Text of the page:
Books. Dieter Roth. Björn Roth. Studio at Hauser & Wirth in Chelsea is a sprawling homage to the life and work of the legendary German-Swiss artist Dieter Roth, curated by Roth’s son and collaborator, artist Björn Roth.
The exhibition is divided thematically into two main areas. “Books” refers to the books Roth produced from the 1950s onward — which range from journals to photocopied images to poetry to abstract and representational drawings — as well as the series “Flacher Abfall / Flat Waste” (1975-76).
“Studio” is literally the studio that the Roths shared from 1995 to 1998 in Switzerland, along with over-painted photographs of the studio by Björn Roth. Following his father’s death in 1998, Björn catalogued the contents of the space with the intention of recreating it as an artwork. “The Studio of Dieter and Björn Roth, Ackermannschof, Basel” (1995-2008) is installed in the gallery’s main floor front room.
The sheer number of artworks in the exhibition is staggering. The dual focus does not interrupt the flow as much as it underscores the continuity between the workplace and the work. According to the press release, Roth saw the studio as “not merely a locale, but also a concept of ultimate, central meaning.” The studio’s placement near the entrance leads visitors into the nerve center of Roth’s practice before they encounter the abundance of work in the adjacent rooms and upper floors.
While the younger Roth, as the curator, might have had this in mind, the studio has little mystique without the artworks, and the coherence of the exhibition depends on mystique of Roth the elder. Throughout four-plus decades of making art, he was exceptionally prolific and inventive, crossing boundaries between media and genre and moving from one locale to another. In the early 1960s he began working with biodegradable materials, in particular foods such as chocolate and cheese.
Roth was fascinated with the act of creation and he created constantly. The objects are but one product of this voracious creativity, yet, they proliferated; there are hundreds of them in this exhibition alone. Some of Roth’s creations stand alone, such as symmetrical drawings deftly sketched with both hands simultaneously. These are reminders of his skill as a draftsman. Others are conceptual, as in “Flacher Abfall / Flat Waste”: for one year, Roth kept everyday ephemera that was under five millimeters thick and preserved it in more than 600 binders (a single item in each plastic sleeve), lining dozens of bookshelves.
“Flacher Abfall / Flat Waste” reveals nothing unusual about the materials that filled Roth’s day-to-day existence. Encompassing postcards, receipts, paper packaging, and fruit peels, among other items, the project can be viewed as a comment on accumulation or the remnants of an artist’s obsession — partly with accretion and waste, partly with himself. It is clearly positioned as an artwork. What it is not is a set of precious objects, nor would Roth have wanted that.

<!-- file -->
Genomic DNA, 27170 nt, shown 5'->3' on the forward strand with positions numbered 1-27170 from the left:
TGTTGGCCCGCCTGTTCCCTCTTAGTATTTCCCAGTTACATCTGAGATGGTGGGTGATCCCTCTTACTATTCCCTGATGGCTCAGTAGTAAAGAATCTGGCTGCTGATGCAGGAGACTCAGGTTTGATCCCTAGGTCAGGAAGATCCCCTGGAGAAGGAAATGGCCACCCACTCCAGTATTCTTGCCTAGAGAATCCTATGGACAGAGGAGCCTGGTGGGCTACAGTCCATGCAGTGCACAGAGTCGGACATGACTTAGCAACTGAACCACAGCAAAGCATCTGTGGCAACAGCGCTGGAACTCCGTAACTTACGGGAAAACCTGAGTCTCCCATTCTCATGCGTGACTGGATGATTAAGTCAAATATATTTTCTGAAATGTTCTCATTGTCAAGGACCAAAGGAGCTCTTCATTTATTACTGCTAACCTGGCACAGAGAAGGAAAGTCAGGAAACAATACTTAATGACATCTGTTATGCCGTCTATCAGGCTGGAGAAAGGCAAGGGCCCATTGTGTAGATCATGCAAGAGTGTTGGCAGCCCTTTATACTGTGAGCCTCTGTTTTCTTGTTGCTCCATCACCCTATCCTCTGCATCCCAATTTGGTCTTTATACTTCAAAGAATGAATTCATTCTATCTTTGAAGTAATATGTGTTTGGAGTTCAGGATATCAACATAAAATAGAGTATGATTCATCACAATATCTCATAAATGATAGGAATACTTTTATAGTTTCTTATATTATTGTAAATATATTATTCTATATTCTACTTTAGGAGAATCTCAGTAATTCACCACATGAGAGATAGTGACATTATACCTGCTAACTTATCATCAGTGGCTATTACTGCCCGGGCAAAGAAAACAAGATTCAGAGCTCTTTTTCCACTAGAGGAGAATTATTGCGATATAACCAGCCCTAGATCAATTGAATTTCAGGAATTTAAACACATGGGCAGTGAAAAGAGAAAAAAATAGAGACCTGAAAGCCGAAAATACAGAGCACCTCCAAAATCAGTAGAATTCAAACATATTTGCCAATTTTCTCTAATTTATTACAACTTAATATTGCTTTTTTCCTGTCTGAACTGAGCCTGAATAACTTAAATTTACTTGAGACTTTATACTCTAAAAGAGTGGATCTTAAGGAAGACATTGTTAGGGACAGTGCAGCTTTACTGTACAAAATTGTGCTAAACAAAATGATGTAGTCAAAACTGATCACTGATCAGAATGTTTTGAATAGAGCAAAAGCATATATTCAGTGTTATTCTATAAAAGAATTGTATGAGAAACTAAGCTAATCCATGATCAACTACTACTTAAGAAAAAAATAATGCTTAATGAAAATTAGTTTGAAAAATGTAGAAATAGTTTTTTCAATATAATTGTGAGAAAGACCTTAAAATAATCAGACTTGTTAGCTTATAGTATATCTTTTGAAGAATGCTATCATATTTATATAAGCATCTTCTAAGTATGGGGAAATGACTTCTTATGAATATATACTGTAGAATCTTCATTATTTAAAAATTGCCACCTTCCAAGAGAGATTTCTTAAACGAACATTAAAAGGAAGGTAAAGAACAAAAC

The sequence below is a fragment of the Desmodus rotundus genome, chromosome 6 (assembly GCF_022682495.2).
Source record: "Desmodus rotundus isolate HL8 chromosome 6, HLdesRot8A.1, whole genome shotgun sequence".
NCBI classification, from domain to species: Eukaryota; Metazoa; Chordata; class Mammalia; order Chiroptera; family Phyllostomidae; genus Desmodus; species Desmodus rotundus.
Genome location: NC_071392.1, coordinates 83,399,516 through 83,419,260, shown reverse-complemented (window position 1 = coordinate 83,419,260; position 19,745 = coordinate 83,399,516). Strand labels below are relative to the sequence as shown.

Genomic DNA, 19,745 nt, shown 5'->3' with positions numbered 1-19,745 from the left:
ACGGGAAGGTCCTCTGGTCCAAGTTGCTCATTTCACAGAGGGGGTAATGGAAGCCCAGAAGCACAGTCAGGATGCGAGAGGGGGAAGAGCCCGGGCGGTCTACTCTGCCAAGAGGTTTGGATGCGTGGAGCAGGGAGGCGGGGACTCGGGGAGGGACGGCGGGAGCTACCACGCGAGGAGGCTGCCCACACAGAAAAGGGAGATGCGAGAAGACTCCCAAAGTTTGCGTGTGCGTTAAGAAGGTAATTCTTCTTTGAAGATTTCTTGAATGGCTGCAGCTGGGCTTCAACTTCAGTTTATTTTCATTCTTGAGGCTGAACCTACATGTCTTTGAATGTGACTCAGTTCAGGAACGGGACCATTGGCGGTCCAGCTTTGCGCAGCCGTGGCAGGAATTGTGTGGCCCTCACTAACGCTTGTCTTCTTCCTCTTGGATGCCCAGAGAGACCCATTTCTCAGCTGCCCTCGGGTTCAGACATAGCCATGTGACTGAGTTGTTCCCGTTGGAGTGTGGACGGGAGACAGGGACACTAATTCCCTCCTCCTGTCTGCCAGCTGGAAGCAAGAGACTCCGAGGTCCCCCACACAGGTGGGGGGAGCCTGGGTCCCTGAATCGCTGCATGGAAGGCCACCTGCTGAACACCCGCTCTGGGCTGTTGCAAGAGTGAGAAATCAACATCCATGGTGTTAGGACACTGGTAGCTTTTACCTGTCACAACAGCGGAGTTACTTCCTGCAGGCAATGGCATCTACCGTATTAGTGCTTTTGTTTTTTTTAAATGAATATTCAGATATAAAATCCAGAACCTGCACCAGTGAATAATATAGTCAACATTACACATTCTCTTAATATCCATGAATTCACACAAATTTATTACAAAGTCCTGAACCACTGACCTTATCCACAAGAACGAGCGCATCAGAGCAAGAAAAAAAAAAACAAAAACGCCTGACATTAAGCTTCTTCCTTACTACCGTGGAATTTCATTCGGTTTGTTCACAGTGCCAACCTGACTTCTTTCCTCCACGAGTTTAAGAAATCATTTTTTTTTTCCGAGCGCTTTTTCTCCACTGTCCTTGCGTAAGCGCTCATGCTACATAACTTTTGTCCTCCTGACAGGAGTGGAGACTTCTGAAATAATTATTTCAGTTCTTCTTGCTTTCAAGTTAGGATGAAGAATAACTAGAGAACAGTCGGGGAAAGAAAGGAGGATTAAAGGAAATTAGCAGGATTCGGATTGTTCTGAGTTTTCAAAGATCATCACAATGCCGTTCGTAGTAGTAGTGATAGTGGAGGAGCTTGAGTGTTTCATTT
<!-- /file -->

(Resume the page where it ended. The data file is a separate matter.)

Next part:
One problem with bringing these bodies of work together is that the scope is overwhelming — though Roth’s artistic ambitions could be overwhelming, too. Another, trickier problem is that the presentation and environment result in precisely what Roth seemed to oppose — the institutionalization of a fundamentally renegade practice, and the elevation of his objects.
The exhibition of framed drawings and objects in glass vitrines, within the cultivated space of the three-story gallery, works against the emphasis on physical processes, bricolage, and, at times, slapdash aesthetic that is apparent in Roth’s studio and his drawings, journals, and other projects. More attention to Roth’s biography and motivations in a less expansive exhibition might better open the work to the lines of philosophical and scientific inquiry that so occupied him.
Part of the difficulty, however, lies in the subject. Although he surrounded himself with innovative artists, at the center of his art was the commanding presence of Dieter Roth. Edith Jud’s 2003 documentary Dieter Roth, screened at Hauser & Wirth on July 11, shows the artist collaborating and interacting with artists including Richard Hamilton, Hermann Nitsch, Arnulf Rainer, and Dorothy Iannone, with whom Roth had a seven-year relationship. Yet Roth is the polestar. (Iannone is particularly short-changed; though she clearly adored Roth, what is compelling about their relationship is how he served as the muse fueling her own prolific and impressive art practice. There is little evidence of that here.
The film is indicative of the exhibition’s blind spots, detailing Roth’s ideas and enterprises with a kind of hero worship that imbalances the collaborative and ephemeral aspects of his practice. It exposes a discrepancy between Roth’s relationship with his art — so much of which was never meant to last — and its reception by an art establishment that has canonized the late artist. In this history, Roth’s objects are inextricable from the process of creation and eventual decomposition, as well as the artistic process as an expression of singular creative genius (a myth that is unmistakably masculine).
Although not actually part of the exhibition, the most satisfying experience of Roth’s work may be the Roth Bar. Tucked away in the Hauser & Wirth bookshop next to the gallery, the Roth Bar was conceived by Dieter Roth as an evolving installation of found materials. An incarnation was constructed in 1997 for the artist’s first Hauser & Wirth exhibition, in Zurich. The current Roth Bar, created by Björn Roth and his sons, Oddur and Einar, integrates work by the Roths with scavenged objects, video monitors, and a functional bar. The Roth Bar achieves what so much of the exhibition can’t quite reach — not only bridging art and life but presenting Roth’s art as active, alive, and, in time, gone.
Books. Dieter Roth. Björn Roth. Studio continues at Hauser & Wirth (548 West 22nd Street, Chelsea) through July 28.